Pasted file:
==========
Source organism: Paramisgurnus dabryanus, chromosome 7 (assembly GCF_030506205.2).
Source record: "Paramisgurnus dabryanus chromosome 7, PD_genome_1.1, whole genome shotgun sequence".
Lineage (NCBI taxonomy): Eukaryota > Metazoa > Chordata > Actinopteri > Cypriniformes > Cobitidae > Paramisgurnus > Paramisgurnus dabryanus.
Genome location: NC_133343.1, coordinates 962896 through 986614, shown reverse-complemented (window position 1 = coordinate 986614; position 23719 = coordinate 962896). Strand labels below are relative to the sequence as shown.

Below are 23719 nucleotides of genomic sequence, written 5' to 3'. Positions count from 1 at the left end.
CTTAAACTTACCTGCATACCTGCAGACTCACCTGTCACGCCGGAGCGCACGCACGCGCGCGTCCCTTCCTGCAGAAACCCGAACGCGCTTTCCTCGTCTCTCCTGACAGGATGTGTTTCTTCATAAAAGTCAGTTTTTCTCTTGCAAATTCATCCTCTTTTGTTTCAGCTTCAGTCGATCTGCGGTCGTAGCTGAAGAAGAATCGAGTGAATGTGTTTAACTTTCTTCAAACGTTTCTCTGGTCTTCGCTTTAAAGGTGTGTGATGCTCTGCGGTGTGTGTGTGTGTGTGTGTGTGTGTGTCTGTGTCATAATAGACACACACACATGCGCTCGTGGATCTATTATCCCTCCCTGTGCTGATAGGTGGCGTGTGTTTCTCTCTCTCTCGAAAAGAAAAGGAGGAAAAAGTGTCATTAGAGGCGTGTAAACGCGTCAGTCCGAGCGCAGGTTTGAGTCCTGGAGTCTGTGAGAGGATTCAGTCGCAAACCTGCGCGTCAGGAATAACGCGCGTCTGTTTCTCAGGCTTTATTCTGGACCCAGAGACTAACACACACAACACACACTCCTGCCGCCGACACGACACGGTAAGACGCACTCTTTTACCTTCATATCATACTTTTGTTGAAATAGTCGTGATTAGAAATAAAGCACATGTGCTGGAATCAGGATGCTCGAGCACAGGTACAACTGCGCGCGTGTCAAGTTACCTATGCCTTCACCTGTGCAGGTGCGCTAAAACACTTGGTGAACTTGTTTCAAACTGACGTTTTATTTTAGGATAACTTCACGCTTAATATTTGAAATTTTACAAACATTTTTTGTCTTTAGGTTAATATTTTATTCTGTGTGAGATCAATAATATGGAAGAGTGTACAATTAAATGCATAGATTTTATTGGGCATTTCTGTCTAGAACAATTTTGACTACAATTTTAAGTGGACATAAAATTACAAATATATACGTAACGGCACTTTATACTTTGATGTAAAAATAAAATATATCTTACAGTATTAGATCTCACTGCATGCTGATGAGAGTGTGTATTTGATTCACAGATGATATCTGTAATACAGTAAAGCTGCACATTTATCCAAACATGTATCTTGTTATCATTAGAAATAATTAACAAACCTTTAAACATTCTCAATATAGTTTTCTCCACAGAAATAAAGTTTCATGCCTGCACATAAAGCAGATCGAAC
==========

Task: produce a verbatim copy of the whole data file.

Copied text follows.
Source organism: Paramisgurnus dabryanus, chromosome 7 (assembly GCF_030506205.2).
Source record: "Paramisgurnus dabryanus chromosome 7, PD_genome_1.1, whole genome shotgun sequence".
Lineage (NCBI taxonomy): Eukaryota > Metazoa > Chordata > Actinopteri > Cypriniformes > Cobitidae > Paramisgurnus > Paramisgurnus dabryanus.
Genome location: NC_133343.1, coordinates 962896 through 986614, shown reverse-complemented (window position 1 = coordinate 986614; position 23719 = coordinate 962896). Strand labels below are relative to the sequence as shown.

Below are 23719 nucleotides of genomic sequence, written 5' to 3'. Positions count from 1 at the left end.
CTTAAACTTACCTGCATACCTGCAGACTCACCTGTCACGCCGGAGCGCACGCACGCGCGCGTCCCTTCCTGCAGAAACCCGAACGCGCTTTCCTCGTCTCTCCTGACAGGATGTGTTTCTTCATAAAAGTCAGTTTTTCTCTTGCAAATTCATCCTCTTTTGTTTCAGCTTCAGTCGATCTGCGGTCGTAGCTGAAGAAGAATCGAGTGAATGTGTTTAACTTTCTTCAAACGTTTCTCTGGTCTTCGCTTTAAAGGTGTGTGATGCTCTGCGGTGTGTGTGTGTGTGTGTGTGTGTGTGTCTGTGTCATAATAGACACACACACATGCGCTCGTGGATCTATTATCCCTCCCTGTGCTGATAGGTGGCGTGTGTTTCTCTCTCTCTCGAAAAGAAAAGGAGGAAAAAGTGTCATTAGAGGCGTGTAAACGCGTCAGTCCGAGCGCAGGTTTGAGTCCTGGAGTCTGTGAGAGGATTCAGTCGCAAACCTGCGCGTCAGGAATAACGCGCGTCTGTTTCTCAGGCTTTATTCTGGACCCAGAGACTAACACACACAACACACACTCCTGCCGCCGACACGACACGGTAAGACGCACTCTTTTACCTTCATATCATACTTTTGTTGAAATAGTCGTGATTAGAAATAAAGCACATGTGCTGGAATCAGGATGCTCGAGCACAGGTACAACTGCGCGCGTGTCAAGTTACCTATGCCTTCACCTGTGCAGGTGCGCTAAAACACTTGGTGAACTTGTTTCAAACTGACGTTTTATTTTAGGATAACTTCACGCTTAATATTTGAAATTTTACAAACATTTTTTGTCTTTAGGTTAATATTTTATTCTGTGTGAGATCAATAATATGGAAGAGTGTACAATTAAATGCATAGATTTTATTGGGCATTTCTGTCTAGAACAATTTTGACTACAATTTTAAGTGGACATAAAATTACAAATATATACGTAACGGCACTTTATACTTTGATGTAAAAATAAAATATATCTTACAGTATTAGATCTCACTGCATGCTGATGAGAGTGTGTATTTGATTCACAGATGATATCTGTAATACAGTAAAGCTGCACATTTATCCAAACATGTATCTTGTTATCATTAGAAATAATTAACAAACCTTTAAACATTCTCAATATAGTTTTCTCCACAGAAATAAAGTTTCATGCCTGCACATAAAGCAGATCGAAC